New York Should Save What’s Left of Its Tip Credit

In recent years, New York’s decision to slash its tip credit and increase its tipped minimum wage requirement has wreaked havoc on the restaurant industry.

Data already shows that even before the onset of the pandemic, downsizing the tip credit has killed New York full-service restaurant jobs and stunted establishment growth. Since 2019, New York went from having the highest full-service restaurant job growth among its neighbors, to having the lowest tip credit allowance and experiencing net job losses in 2018 and 2019.

Yet even proposals to increase the minimum wage for tipped employees have stopped short of complete tip credit elimination. On top of the research showing harmful consequences of drastic tipped wage hikes for employees, customers, and restaurant survival – New York’s tipped employees themselves rallied to save the tip credit statewide.

Now labor activists are threatening to bring a full tip credit elimination proposal back to the Empire State.

In a recent report, anti-tip credit advocates at One Fair Wage released a report arguing tip credit elimination would help New York boost its recovery from pandemic losses, and be more like California.

But as is the case often with One Fair Wage’s numbers, the data just isn’t adding up.

A review of full-service employment data in both California and New York reveals that the Empire State, which has maintained its tip credit, has bounced back faster than its no-tip credit Golden State counterpart.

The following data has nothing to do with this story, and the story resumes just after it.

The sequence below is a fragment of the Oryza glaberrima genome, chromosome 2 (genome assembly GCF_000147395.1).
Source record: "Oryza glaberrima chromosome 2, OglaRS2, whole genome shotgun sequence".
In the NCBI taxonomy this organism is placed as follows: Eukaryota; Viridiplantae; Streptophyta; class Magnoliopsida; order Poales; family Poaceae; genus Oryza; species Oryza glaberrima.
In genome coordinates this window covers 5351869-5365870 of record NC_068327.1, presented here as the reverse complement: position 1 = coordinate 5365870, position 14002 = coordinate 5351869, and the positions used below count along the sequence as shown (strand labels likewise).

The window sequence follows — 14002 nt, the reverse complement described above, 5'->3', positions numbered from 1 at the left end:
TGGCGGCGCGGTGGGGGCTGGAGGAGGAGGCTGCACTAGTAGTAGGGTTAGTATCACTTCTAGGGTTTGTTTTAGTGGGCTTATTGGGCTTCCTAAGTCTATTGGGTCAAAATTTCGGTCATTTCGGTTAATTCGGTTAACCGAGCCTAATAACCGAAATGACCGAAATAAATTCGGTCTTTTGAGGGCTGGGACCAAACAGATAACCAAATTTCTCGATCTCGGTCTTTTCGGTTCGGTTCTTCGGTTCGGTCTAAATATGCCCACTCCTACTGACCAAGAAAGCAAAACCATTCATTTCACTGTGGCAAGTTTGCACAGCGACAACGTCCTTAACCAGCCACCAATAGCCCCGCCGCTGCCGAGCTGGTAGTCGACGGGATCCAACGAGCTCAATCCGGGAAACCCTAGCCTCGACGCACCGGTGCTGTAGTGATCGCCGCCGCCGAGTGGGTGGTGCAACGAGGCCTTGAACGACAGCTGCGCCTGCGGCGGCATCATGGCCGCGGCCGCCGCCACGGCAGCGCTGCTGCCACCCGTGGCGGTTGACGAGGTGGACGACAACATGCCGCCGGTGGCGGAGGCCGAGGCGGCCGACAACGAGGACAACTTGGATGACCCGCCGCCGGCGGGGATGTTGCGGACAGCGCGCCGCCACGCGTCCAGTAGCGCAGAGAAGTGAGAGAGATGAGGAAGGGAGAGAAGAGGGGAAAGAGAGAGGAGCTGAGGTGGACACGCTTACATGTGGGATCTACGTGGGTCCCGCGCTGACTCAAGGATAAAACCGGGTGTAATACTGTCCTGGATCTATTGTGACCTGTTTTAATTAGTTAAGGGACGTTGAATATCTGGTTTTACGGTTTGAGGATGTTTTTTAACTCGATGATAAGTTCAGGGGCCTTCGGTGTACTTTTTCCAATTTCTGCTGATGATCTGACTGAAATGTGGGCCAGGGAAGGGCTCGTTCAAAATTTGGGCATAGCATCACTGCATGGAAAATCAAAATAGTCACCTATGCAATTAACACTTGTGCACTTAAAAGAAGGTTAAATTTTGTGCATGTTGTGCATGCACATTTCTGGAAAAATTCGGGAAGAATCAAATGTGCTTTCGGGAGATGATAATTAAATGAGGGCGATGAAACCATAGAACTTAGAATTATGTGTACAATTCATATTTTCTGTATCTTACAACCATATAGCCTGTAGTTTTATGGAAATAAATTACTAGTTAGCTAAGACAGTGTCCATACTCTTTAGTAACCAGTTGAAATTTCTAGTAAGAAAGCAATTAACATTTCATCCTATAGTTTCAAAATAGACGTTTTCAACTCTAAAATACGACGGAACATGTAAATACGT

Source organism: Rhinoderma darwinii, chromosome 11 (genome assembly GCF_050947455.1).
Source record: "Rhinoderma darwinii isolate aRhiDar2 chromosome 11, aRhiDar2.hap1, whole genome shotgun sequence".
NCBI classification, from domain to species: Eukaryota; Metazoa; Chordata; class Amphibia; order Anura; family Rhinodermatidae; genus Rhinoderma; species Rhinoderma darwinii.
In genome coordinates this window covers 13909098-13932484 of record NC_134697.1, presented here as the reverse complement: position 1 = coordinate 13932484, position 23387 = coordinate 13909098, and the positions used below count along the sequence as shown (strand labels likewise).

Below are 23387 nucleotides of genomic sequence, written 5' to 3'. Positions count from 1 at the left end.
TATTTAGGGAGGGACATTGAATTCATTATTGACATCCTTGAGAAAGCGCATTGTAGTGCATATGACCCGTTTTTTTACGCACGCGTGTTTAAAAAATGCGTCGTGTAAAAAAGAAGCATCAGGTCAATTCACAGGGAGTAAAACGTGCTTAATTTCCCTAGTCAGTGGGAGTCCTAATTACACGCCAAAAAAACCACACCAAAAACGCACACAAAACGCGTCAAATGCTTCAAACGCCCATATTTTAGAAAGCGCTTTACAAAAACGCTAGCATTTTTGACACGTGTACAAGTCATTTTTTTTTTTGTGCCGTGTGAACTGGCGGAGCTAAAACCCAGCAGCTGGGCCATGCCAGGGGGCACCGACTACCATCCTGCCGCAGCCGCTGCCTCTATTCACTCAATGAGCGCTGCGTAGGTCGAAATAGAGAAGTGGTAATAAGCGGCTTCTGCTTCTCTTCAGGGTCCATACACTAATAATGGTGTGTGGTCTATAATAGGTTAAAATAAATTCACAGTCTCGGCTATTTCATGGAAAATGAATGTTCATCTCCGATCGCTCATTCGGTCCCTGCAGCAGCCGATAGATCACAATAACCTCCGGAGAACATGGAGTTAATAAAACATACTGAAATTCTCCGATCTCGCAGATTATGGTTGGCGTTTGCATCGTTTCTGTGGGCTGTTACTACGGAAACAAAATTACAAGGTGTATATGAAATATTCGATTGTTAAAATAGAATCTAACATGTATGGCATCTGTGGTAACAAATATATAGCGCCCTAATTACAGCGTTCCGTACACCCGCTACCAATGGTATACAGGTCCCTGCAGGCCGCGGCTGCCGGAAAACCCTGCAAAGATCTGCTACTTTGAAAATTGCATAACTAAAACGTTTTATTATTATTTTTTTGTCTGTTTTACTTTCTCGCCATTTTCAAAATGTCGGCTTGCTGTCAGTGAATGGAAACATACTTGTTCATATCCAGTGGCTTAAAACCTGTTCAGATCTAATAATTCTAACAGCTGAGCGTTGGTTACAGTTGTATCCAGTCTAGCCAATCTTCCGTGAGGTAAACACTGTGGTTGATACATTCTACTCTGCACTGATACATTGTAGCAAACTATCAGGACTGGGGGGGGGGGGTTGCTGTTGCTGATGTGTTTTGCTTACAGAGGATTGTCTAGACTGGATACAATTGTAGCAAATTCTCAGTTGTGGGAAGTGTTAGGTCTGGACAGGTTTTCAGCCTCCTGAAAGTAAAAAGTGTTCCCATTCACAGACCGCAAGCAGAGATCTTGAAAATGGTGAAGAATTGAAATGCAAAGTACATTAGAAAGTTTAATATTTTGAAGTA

Latest-available Bureau of Labor Statistics data shows from the lowest point in April 2020, New York’s full-service restaurant jobs have boomed back by 326%, compared to just 186% job growth in California.

Source: Bureau of Labor Statistics Quarterly Census of Employment and Wages quarterly data files, full-service restaurants (NAICS 722511), 2019-2023.

One Fair Wage notes in its report that New York is still down a slightly greater percentage of pre-pandemic restaurant jobs than California. They argue that if the Empire State were to eliminate its tip credit, this would not be the case.

Yet the data shows New York suffered a larger full-service restaurant employment loss at the beginning of the pandemic as a percent of pre-pandemic employment in February 2020 – making the state’s two-fold job recovery over California even more impressive. In fact, New York’s tip credit may be a contributing factor to its meteoric rate of recovery.

Feb-20 Apr-20 % Change from Feb 2020 to April 2020
CA statewide 646,629 213,242 -67.0%
NY statewide 321,217 69,908 -78.2%

A previous analysis shows New York’s neighboring states with more robust tip credits all have had a higher rate of restaurant job recovery post-pandemic than the Empire State.

Decades of economic evidence show eliminating tip credits harms employment, earnings, and even causes businesses to shut down entirely. Now this new data suggests a potential new phenomenon: saving the tip credit could put states and cities in a better position to weather economic downturns.

While there are many factors that have contributed to states and cities recovering from the devastating effects of the pandemic, New York should continue to listen to tipped employees and save what’s left of its tip credit, not take a page out of California’s anti-tip credit playbook.